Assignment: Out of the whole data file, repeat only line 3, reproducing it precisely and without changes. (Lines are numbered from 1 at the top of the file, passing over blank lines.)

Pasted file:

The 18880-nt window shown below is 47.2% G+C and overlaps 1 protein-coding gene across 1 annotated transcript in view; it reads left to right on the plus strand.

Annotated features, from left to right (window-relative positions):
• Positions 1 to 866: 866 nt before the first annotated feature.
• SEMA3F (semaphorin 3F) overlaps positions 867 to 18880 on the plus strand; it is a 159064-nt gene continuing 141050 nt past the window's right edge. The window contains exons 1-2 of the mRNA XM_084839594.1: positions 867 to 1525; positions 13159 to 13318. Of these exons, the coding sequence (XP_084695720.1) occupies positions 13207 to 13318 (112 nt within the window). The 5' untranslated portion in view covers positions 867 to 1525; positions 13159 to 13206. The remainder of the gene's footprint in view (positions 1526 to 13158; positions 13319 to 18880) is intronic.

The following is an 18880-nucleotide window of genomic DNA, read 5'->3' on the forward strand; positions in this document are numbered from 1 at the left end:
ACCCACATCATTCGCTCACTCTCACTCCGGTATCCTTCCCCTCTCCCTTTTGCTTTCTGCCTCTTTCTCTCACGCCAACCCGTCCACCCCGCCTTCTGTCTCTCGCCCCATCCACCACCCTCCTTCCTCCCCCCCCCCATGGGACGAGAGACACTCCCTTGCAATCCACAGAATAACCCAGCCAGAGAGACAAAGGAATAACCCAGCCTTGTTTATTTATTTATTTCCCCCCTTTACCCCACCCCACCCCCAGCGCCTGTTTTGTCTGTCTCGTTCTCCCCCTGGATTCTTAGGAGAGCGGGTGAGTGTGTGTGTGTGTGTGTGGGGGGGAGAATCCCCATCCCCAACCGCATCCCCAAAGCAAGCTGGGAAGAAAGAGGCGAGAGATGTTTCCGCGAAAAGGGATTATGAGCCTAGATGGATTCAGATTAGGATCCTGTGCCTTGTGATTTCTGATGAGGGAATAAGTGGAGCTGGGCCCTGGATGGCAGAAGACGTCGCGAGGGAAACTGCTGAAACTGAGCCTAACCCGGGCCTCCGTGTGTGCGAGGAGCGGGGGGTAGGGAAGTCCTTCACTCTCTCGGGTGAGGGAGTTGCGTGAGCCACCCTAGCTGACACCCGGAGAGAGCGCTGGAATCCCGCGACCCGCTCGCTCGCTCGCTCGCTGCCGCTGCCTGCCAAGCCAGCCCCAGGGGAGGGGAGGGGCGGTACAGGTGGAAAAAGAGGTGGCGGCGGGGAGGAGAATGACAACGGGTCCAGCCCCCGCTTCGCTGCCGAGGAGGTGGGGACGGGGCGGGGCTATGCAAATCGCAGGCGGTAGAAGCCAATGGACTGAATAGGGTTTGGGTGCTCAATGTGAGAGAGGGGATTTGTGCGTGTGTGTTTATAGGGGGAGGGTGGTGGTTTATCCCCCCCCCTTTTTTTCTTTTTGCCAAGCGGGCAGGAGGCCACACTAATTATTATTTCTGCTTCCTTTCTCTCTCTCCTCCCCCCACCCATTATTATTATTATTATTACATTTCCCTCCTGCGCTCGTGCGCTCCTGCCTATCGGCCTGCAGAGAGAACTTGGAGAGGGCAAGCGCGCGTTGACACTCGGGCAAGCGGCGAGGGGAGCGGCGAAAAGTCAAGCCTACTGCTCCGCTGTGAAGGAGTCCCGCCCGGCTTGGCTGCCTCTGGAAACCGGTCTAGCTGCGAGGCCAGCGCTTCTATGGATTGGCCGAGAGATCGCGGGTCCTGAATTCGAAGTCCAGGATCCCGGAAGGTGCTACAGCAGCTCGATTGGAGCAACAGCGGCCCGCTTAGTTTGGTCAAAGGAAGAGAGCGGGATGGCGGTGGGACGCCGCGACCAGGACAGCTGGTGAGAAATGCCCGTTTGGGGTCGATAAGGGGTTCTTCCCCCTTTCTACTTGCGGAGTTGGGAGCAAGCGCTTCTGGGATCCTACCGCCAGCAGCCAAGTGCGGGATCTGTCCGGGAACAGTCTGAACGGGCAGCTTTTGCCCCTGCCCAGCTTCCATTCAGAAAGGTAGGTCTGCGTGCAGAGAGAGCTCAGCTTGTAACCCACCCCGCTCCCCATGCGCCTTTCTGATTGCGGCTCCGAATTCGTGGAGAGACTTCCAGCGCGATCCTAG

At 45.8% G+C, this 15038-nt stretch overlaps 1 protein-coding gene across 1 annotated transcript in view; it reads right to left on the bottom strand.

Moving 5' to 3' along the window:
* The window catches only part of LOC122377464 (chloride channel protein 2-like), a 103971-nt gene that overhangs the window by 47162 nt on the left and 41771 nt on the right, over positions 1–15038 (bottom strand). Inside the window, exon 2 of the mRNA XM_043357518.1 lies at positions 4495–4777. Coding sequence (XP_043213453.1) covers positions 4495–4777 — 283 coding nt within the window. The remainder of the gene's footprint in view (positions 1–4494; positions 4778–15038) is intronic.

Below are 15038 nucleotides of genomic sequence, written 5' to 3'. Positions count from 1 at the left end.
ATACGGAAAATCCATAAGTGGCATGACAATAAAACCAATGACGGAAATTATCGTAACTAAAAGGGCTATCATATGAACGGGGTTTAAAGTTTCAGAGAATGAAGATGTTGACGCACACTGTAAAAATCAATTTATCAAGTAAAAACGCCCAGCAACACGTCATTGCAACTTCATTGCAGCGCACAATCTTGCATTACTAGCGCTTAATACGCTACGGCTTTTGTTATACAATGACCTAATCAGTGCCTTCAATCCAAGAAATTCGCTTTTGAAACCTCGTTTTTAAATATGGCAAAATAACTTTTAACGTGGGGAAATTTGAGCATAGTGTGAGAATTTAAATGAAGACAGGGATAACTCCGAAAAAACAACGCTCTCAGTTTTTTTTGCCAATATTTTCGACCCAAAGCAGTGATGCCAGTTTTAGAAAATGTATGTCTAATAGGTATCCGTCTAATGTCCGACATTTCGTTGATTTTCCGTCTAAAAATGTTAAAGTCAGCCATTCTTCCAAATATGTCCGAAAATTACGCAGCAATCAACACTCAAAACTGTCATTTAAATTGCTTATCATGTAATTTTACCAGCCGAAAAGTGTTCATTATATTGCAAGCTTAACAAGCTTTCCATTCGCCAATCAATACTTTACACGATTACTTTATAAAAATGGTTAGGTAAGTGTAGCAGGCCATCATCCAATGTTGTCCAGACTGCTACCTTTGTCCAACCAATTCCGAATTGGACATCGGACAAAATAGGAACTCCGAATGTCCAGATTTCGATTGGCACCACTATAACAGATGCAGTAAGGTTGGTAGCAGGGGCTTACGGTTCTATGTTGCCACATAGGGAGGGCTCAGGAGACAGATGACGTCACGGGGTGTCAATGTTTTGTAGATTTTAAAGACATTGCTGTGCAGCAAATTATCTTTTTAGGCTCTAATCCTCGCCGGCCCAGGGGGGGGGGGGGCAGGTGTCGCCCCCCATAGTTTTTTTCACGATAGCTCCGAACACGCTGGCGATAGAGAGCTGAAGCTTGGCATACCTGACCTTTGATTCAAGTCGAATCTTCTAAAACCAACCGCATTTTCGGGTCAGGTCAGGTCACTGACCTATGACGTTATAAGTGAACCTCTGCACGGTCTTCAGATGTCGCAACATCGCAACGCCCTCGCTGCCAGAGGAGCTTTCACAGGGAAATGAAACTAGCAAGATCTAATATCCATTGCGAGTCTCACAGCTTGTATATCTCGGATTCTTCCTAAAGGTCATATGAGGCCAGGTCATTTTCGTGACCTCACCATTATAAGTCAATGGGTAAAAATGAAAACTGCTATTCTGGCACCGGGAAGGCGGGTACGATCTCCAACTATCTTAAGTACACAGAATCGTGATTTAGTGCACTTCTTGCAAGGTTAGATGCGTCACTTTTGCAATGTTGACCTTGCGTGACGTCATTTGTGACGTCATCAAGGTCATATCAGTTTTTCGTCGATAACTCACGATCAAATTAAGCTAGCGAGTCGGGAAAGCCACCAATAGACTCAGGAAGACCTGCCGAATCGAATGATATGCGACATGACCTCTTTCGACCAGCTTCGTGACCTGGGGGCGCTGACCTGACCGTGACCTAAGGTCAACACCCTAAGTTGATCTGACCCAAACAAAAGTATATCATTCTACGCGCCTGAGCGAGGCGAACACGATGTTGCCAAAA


• Positions 1 to 866: 866 nt before the first annotated feature.